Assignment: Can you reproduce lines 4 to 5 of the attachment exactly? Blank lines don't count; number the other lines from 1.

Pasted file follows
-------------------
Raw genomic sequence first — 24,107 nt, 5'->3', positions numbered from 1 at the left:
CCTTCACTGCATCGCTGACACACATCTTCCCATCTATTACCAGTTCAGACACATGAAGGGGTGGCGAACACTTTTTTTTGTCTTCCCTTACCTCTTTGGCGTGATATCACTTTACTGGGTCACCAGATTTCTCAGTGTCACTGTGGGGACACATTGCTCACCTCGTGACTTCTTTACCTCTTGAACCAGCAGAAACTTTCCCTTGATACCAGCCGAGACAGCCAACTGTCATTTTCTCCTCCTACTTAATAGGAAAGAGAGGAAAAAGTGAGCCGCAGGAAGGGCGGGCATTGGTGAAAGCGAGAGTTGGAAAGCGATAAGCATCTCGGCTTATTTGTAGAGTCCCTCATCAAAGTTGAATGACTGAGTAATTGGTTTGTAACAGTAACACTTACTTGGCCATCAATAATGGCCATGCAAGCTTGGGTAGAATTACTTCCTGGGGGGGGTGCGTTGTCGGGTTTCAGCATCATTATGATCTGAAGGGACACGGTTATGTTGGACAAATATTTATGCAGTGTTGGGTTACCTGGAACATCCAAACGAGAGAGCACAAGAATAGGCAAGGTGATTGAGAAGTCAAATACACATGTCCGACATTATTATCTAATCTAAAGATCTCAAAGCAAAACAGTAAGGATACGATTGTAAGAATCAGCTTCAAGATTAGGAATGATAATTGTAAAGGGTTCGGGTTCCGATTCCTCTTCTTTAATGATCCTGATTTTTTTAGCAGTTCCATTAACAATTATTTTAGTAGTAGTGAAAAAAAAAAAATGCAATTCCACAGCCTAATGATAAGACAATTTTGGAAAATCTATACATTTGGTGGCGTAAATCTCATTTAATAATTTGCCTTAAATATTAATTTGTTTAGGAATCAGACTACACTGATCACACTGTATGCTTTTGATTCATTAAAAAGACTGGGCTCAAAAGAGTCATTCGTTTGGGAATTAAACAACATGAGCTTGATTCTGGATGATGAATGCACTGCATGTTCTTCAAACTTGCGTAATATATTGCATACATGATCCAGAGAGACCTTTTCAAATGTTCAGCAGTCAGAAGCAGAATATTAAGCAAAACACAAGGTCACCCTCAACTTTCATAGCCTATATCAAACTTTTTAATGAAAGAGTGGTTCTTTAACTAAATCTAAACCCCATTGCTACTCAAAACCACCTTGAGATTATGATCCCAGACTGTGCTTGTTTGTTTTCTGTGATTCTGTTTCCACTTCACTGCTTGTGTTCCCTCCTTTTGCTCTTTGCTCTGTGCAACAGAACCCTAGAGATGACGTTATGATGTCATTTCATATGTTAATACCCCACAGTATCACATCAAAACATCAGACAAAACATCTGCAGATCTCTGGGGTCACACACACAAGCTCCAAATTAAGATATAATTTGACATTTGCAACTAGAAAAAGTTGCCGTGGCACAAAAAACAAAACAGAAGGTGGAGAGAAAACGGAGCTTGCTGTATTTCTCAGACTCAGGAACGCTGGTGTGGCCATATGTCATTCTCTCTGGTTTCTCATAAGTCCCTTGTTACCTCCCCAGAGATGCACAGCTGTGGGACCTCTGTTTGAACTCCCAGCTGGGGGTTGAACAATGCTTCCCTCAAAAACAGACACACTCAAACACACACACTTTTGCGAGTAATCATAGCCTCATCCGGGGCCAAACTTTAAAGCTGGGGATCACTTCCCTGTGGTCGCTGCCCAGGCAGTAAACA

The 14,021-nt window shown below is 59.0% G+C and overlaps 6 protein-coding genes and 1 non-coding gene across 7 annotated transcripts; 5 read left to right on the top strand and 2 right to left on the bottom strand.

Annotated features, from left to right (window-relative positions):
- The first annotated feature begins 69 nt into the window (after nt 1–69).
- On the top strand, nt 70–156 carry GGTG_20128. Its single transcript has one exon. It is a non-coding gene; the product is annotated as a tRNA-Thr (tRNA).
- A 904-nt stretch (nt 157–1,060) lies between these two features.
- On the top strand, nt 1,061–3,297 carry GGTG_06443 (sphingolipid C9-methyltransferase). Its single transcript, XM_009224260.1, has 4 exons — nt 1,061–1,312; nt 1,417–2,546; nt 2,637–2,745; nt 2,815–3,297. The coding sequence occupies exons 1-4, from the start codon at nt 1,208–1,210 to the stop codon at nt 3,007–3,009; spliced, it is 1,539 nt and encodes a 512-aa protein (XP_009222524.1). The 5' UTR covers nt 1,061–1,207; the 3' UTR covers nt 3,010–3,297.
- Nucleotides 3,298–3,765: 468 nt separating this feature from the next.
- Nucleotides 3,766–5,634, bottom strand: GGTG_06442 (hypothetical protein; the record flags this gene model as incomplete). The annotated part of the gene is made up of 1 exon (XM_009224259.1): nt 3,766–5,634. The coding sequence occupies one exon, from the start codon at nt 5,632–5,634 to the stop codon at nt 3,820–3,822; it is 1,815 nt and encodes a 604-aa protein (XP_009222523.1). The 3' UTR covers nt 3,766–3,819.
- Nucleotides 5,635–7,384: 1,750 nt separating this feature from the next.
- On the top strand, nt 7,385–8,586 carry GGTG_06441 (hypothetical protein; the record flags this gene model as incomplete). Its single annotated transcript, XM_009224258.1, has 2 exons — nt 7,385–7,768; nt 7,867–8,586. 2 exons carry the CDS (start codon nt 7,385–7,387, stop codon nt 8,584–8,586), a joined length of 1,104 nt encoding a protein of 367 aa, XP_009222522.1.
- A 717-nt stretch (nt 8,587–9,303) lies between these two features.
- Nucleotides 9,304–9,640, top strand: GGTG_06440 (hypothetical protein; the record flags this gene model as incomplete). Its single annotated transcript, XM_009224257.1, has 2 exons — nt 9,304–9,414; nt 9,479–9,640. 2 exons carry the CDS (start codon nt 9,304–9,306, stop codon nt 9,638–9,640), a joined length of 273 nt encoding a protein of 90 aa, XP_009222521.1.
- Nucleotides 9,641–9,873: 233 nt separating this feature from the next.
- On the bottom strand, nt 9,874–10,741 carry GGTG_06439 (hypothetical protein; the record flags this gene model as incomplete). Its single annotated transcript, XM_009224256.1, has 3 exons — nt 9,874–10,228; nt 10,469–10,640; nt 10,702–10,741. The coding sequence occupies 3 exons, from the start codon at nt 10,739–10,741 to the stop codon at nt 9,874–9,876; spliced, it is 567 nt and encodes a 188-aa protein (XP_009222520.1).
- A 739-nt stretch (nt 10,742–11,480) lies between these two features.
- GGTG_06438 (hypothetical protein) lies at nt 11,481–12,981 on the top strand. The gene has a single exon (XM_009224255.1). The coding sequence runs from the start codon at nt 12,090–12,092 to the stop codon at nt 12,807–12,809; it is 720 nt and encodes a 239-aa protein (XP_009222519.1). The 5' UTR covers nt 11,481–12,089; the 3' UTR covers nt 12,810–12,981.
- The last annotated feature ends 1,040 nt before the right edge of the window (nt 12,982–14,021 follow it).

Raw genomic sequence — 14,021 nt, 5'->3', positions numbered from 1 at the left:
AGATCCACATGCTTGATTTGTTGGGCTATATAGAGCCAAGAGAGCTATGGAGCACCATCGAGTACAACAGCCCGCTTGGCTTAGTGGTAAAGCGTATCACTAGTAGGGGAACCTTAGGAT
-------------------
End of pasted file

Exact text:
Annotated features, from left to right (window-relative positions):
- The first annotated feature begins 69 nt into the window (after nt 1–69).